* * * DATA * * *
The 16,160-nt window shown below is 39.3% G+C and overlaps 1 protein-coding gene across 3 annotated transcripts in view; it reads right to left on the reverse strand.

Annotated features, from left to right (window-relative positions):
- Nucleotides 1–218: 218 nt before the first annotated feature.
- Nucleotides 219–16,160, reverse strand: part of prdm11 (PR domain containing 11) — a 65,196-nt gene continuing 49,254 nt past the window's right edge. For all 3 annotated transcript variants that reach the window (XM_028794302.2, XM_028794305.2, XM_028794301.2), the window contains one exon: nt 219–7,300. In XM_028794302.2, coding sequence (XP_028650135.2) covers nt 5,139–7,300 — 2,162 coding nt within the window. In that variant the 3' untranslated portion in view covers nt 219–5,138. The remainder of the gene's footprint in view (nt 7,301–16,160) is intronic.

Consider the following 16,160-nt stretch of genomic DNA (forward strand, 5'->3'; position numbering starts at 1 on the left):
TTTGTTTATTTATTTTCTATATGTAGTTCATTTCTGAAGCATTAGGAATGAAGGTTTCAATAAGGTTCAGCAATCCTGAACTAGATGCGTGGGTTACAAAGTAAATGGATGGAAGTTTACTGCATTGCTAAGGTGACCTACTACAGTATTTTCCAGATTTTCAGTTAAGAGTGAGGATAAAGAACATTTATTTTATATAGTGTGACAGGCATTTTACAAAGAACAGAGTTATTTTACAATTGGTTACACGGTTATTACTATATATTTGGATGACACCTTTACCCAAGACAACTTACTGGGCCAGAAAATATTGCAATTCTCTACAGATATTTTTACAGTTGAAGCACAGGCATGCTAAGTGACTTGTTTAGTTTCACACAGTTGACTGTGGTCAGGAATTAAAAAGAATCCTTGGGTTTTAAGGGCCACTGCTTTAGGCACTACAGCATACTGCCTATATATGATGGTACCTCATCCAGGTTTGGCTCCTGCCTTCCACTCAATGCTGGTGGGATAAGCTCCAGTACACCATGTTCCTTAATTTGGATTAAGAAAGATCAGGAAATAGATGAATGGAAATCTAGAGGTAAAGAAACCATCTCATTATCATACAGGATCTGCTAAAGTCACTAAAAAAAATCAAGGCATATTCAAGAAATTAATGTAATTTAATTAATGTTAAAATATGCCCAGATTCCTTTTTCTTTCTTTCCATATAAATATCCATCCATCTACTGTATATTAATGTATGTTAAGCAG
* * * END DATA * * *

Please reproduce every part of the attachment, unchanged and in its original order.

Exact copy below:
The 16,160-nt window shown below is 39.3% G+C and overlaps 1 protein-coding gene across 3 annotated transcripts in view; it reads right to left on the reverse strand.

Annotated features, from left to right (window-relative positions):
- Nucleotides 1–218: 218 nt before the first annotated feature.
- Nucleotides 219–16,160, reverse strand: part of prdm11 (PR domain containing 11) — a 65,196-nt gene continuing 49,254 nt past the window's right edge. For all 3 annotated transcript variants that reach the window (XM_028794302.2, XM_028794305.2, XM_028794301.2), the window contains one exon: nt 219–7,300. In XM_028794302.2, coding sequence (XP_028650135.2) covers nt 5,139–7,300 — 2,162 coding nt within the window. In that variant the 3' untranslated portion in view covers nt 219–5,138. The remainder of the gene's footprint in view (nt 7,301–16,160) is intronic.

Consider the following 16,160-nt stretch of genomic DNA (forward strand, 5'->3'; position numbering starts at 1 on the left):
TTTGTTTATTTATTTTCTATATGTAGTTCATTTCTGAAGCATTAGGAATGAAGGTTTCAATAAGGTTCAGCAATCCTGAACTAGATGCGTGGGTTACAAAGTAAATGGATGGAAGTTTACTGCATTGCTAAGGTGACCTACTACAGTATTTTCCAGATTTTCAGTTAAGAGTGAGGATAAAGAACATTTATTTTATATAGTGTGACAGGCATTTTACAAAGAACAGAGTTATTTTACAATTGGTTACACGGTTATTACTATATATTTGGATGACACCTTTACCCAAGACAACTTACTGGGCCAGAAAATATTGCAATTCTCTACAGATATTTTTACAGTTGAAGCACAGGCATGCTAAGTGACTTGTTTAGTTTCACACAGTTGACTGTGGTCAGGAATTAAAAAGAATCCTTGGGTTTTAAGGGCCACTGCTTTAGGCACTACAGCATACTGCCTATATATGATGGTACCTCATCCAGGTTTGGCTCCTGCCTTCCACTCAATGCTGGTGGGATAAGCTCCAGTACACCATGTTCCTTAATTTGGATTAAGAAAGATCAGGAAATAGATGAATGGAAATCTAGAGGTAAAGAAACCATCTCATTATCATACAGGATCTGCTAAAGTCACTAAAAAAAATCAAGGCATATTCAAGAAATTAATGTAATTTAATTAATGTTAAAATATGCCCAGATTCCTTTTTCTTTCTTTCCATATAAATATCCATCCATCTACTGTATATTAATGTATGTTAAGCAG